(Bloomberg) — Most Federal Reserve officials agreed they could start reducing the pace of their bond-buying purchases this year because they had hit their inflation goal and were closer to reaching their standard for progress on reducing unemployment.
“Various participants commented that economic and financial conditions would likely warrant a reduction in coming months,” minutes of the Federal Open Market Committee’s July 27-28 gathering released Wednesday said. “Several others indicated, however, that a reduction in the pace of asset purchases was more likely to become appropriate early next year.”
The minutes also showed that most participants “judged that it could be appropriate to start reducing the pace of asset purchases this year.”
U.S. central bankers next meet September 21-22. While the record shows officials don’t have agreement on timing or pace of tapering yet, most reached consensus on keeping the composition of any reduction in Treasury and mortgage-backed securities purchases proportional.
“The FOMC minutes again reveal a wide spread of opinion on the question of the timing, speed, and structure of the upcoming tapering,” Ian Shepherdson, chief economist at Pantheon Macroeconomics Ltd. said after the release.
Treasuries advanced after the minutes gave no suggestion of an immediate move toward tapering purchases, with 10-year yields at 1.27% as of 2:50 p.m. in New York, compared with about 1.29% before the release. Stocks initially fell, hitting their lows of the session, before recouping much of the drop.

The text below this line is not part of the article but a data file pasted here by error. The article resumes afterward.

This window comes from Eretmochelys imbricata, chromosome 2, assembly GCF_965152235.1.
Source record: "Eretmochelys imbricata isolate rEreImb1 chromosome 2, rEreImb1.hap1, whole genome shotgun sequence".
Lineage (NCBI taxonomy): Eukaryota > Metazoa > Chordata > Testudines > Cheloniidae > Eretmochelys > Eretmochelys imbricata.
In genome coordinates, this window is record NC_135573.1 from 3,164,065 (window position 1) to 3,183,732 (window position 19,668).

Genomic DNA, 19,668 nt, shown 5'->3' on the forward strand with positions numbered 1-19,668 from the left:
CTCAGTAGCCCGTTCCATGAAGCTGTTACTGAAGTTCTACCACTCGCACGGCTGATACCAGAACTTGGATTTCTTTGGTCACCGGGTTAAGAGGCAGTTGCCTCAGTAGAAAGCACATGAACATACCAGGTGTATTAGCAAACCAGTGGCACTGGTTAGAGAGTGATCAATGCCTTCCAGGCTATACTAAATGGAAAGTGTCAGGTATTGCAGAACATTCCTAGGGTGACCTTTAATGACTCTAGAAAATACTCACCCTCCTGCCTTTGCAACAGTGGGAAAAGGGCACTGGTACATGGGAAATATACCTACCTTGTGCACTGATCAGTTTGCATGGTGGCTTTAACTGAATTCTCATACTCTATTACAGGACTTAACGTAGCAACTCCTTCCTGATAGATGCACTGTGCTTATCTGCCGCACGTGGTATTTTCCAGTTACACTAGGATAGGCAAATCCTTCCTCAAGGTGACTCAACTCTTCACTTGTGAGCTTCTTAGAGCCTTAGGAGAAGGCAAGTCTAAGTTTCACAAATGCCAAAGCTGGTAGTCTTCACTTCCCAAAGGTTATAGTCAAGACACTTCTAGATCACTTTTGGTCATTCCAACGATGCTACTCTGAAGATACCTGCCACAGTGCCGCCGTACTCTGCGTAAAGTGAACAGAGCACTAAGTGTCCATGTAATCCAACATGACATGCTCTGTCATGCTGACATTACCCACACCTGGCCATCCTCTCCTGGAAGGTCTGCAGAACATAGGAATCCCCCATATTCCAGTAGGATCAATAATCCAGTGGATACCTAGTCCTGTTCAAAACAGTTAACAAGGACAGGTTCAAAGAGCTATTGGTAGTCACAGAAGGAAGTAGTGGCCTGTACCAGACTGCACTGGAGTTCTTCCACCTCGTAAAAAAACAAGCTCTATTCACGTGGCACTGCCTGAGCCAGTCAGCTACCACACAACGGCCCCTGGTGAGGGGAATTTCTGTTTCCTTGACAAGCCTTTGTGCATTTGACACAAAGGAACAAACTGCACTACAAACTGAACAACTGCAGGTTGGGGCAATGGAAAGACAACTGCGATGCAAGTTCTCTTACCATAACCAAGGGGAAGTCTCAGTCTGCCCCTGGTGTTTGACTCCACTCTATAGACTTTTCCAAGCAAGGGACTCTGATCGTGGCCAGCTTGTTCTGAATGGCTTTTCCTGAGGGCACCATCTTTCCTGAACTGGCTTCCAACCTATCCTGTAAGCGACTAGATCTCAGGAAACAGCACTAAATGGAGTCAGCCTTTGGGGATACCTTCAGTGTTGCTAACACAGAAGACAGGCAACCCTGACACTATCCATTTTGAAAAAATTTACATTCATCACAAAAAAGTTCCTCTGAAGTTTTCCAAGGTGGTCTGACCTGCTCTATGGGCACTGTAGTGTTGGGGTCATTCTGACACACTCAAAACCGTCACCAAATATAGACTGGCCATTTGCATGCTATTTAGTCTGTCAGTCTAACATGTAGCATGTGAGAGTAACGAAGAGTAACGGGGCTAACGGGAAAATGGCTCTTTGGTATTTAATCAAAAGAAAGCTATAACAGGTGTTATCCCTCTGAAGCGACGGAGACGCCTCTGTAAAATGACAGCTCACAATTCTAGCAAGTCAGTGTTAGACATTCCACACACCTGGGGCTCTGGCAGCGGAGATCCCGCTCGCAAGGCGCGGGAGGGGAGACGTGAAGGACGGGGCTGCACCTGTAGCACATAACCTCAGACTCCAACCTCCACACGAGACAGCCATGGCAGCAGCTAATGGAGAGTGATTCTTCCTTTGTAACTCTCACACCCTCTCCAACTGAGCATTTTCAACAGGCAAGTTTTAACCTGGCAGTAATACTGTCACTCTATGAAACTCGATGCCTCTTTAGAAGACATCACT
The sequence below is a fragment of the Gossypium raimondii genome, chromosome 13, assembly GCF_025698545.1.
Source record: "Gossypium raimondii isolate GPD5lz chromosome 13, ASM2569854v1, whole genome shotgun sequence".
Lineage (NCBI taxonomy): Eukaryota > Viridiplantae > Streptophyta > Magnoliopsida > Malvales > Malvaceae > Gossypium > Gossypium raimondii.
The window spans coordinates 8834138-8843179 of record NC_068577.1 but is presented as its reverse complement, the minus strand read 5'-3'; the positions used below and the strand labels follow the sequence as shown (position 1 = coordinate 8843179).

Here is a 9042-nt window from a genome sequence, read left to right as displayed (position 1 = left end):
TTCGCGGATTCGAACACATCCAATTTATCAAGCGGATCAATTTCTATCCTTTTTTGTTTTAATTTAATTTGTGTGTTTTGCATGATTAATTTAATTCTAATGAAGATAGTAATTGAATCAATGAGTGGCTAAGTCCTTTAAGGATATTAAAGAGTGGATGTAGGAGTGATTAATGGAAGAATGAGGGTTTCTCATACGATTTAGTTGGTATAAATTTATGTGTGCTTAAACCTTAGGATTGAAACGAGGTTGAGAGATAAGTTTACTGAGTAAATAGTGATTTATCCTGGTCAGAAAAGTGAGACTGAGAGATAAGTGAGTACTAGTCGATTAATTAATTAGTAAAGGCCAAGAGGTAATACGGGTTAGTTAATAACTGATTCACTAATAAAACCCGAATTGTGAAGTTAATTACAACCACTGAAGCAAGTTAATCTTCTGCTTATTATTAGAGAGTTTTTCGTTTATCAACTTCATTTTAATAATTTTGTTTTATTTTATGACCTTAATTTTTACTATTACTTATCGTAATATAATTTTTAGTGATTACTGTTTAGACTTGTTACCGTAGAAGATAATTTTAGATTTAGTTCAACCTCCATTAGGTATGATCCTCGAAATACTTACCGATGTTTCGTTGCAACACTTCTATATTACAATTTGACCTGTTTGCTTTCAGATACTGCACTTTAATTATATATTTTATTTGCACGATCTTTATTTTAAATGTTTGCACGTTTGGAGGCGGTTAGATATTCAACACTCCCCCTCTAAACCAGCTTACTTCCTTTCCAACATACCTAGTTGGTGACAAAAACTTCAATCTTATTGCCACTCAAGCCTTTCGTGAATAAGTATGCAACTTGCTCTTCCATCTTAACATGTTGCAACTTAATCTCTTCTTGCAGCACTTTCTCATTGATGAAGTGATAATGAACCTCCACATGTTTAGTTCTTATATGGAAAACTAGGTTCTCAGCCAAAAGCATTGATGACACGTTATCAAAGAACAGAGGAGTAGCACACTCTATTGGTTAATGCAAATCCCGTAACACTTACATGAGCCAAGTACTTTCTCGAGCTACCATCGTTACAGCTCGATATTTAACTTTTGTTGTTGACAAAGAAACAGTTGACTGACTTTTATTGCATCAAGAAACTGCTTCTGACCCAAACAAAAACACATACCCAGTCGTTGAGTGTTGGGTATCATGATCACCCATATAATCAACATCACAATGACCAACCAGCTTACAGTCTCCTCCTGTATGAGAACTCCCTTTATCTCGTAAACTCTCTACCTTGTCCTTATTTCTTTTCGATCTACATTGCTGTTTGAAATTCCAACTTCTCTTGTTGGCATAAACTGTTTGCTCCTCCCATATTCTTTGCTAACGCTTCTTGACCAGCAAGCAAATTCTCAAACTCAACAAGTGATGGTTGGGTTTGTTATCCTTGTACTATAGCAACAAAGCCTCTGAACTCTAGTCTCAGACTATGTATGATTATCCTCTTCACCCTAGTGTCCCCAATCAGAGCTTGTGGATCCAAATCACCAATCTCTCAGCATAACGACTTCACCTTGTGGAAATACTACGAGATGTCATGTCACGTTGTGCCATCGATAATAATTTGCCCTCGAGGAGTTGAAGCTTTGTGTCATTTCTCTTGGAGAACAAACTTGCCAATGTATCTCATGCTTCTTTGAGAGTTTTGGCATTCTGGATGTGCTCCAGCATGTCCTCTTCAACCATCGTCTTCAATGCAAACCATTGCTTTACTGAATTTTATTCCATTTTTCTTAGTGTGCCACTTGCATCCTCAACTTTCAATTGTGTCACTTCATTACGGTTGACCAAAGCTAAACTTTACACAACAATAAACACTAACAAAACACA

Fed policy makers have differed publicly in the weeks since the meeting over when the central bank should start tapering with some, like Minneapolis Fed President Neel Kashkari wanting to a see a “few more” strong jobs reports and others such as Boston Fed President Eric Rosengren saying he’s open to announcing plans for a reduction at the next meeting if Septembers employment figures come in well.
St. Louis Fed President James Bullard said Wednesday that he would like to see the tapering of the asset-purchase program done by the first quarter of 2022.
Fed’s Kashkari Wants ‘Few More’ Strong Job Reports Before Taper
On the composition of bond-buying purchases, “most participants remarked that they saw benefits in reducing the pace of net purchases of Treasury securities and agency MBS proportionally.”
The minutes indicate that officials still see room for labor-market improvement. Job gains have been strong, averaging 617,000 a month through July this year. The unemployment rate stood at 5.4% last month, but broader measures still show slack.
The employment-to-population ratio for workers between 25 and 54 years old was 77.8% last month compared to 80.5% at the start of 2020, while Hispanic and Black unemployment rates remain high at 6.6% and 8.2%.
The recovery has been strong with both supply and demand imbalances pushing prices higher. The Fed’s inflation indicator rose at a 4% pace for the 12 months ending June compared with the Fed’s 2% target.
The minutes showed that “most participants” remarked that their standard for progress had been achieved with respect to the price stability goal.
Fed officials cut their benchmark lending rate to zero in March 2020 and announced they would buy $200 billion of agency mortgage-backed securities and $500 billion of Treasuries to support market functioning. By December 2020, they realigned their guidance saying they would purchase $80 billion a month in Treasuries and $40 billion a month on mortgage securities “until substantial further progress has been made toward its maximum employment and price stability goals.”
The asset purchases have lowered longer-term interest rates and helped fuel a rise in housing prices and other financial assets, with one-month gains in home price indices breaking records while stock indices trade around record highs.
(Updates with markets)
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